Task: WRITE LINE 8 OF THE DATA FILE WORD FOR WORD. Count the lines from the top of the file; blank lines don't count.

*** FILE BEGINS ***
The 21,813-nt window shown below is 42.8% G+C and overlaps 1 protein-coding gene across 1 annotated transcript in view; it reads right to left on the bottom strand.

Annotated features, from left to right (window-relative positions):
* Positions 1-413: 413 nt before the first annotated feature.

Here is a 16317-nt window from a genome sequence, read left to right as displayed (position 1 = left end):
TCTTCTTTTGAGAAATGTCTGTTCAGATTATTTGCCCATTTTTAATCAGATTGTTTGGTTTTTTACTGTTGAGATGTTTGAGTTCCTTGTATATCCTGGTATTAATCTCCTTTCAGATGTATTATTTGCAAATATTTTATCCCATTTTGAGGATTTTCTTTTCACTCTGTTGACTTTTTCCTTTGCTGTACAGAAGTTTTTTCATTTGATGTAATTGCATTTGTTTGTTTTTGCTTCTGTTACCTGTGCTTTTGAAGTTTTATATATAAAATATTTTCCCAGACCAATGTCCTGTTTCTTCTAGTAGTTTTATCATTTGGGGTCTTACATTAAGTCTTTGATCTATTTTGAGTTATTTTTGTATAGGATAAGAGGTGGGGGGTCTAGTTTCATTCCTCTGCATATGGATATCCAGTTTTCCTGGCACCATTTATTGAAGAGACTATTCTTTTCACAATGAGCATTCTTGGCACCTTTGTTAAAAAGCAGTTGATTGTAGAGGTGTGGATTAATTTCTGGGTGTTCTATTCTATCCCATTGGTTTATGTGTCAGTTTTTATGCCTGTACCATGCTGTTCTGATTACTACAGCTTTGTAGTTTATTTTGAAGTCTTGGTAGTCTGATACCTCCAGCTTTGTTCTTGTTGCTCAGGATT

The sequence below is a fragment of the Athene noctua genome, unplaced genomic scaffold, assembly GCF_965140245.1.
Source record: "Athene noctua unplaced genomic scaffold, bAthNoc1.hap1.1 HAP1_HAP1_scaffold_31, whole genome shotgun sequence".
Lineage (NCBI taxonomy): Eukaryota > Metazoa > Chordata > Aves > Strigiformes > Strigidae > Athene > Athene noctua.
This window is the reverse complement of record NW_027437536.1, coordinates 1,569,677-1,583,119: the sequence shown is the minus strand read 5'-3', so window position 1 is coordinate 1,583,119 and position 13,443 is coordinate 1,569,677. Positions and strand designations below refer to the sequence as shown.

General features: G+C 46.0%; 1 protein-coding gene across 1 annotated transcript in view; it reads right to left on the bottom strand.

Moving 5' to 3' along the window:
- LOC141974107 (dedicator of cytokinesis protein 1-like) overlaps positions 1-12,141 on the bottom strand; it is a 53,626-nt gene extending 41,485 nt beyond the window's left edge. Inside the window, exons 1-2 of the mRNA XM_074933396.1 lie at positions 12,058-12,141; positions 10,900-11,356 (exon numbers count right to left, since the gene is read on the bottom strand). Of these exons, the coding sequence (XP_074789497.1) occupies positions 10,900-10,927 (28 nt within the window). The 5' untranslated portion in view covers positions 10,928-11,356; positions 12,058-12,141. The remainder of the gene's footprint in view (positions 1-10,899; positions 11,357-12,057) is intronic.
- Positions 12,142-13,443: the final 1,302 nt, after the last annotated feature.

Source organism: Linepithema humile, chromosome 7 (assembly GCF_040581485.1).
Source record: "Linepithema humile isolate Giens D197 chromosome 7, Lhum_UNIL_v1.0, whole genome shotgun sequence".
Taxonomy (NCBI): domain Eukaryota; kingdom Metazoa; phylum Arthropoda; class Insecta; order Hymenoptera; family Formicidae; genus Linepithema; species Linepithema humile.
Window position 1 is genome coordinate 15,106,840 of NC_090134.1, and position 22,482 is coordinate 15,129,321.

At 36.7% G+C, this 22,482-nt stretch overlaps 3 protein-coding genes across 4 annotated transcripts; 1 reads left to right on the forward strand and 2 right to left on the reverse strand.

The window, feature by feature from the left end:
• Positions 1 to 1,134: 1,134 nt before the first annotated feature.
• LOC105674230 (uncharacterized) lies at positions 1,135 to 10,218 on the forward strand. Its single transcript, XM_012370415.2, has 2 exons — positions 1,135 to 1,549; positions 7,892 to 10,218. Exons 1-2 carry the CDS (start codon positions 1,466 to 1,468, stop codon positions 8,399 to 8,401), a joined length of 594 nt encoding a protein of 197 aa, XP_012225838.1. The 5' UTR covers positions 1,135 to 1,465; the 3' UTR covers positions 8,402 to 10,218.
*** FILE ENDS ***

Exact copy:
Lineage (NCBI taxonomy): Eukaryota > Metazoa > Chordata > Aves > Strigiformes > Strigidae > Athene > Athene noctua.